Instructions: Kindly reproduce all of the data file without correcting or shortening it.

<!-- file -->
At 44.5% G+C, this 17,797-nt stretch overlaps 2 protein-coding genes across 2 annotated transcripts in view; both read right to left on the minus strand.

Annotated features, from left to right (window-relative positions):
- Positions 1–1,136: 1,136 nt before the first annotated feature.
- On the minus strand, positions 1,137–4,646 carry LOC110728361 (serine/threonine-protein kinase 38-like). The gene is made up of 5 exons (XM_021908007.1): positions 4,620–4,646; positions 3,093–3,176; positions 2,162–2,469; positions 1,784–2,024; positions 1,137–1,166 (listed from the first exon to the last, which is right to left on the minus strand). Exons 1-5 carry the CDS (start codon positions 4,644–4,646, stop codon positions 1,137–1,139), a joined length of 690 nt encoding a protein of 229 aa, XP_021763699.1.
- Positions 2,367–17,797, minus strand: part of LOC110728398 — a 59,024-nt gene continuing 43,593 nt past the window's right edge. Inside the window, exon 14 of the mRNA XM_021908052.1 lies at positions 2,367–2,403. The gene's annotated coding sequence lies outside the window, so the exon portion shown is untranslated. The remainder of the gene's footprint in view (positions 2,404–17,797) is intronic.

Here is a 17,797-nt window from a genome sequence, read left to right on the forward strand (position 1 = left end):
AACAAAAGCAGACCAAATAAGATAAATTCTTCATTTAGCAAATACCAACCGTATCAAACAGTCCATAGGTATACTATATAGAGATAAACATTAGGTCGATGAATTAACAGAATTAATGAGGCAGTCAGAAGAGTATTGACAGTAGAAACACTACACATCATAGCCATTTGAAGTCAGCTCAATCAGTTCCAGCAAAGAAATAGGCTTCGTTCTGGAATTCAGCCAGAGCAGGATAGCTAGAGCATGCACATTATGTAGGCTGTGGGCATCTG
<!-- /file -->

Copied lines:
At 44.5% G+C, this 17,797-nt stretch overlaps 2 protein-coding genes across 2 annotated transcripts in view; both read right to left on the minus strand.

Annotated features, from left to right (window-relative positions):
- Positions 1–1,136: 1,136 nt before the first annotated feature.
- On the minus strand, positions 1,137–4,646 carry LOC110728361 (serine/threonine-protein kinase 38-like). The gene is made up of 5 exons (XM_021908007.1): positions 4,620–4,646; positions 3,093–3,176; positions 2,162–2,469; positions 1,784–2,024; positions 1,137–1,166 (listed from the first exon to the last, which is right to left on the minus strand). Exons 1-5 carry the CDS (start codon positions 4,644–4,646, stop codon positions 1,137–1,139), a joined length of 690 nt encoding a protein of 229 aa, XP_021763699.1.
- Positions 2,367–17,797, minus strand: part of LOC110728398 — a 59,024-nt gene continuing 43,593 nt past the window's right edge. Inside the window, exon 14 of the mRNA XM_021908052.1 lies at positions 2,367–2,403. The gene's annotated coding sequence lies outside the window, so the exon portion shown is untranslated. The remainder of the gene's footprint in view (positions 2,404–17,797) is intronic.

Here is a 17,797-nt window from a genome sequence, read left to right on the forward strand (position 1 = left end):
AACAAAAGCAGACCAAATAAGATAAATTCTTCATTTAGCAAATACCAACCGTATCAAACAGTCCATAGGTATACTATATAGAGATAAACATTAGGTCGATGAATTAACAGAATTAATGAGGCAGTCAGAAGAGTATTGACAGTAGAAACACTACACATCATAGCCATTTGAAGTCAGCTCAATCAGTTCCAGCAAAGAAATAGGCTTCGTTCTGGAATTCAGCCAGAGCAGGATAGCTAGAGCATGCACATTATGTAGGCTGTGGGCATCTG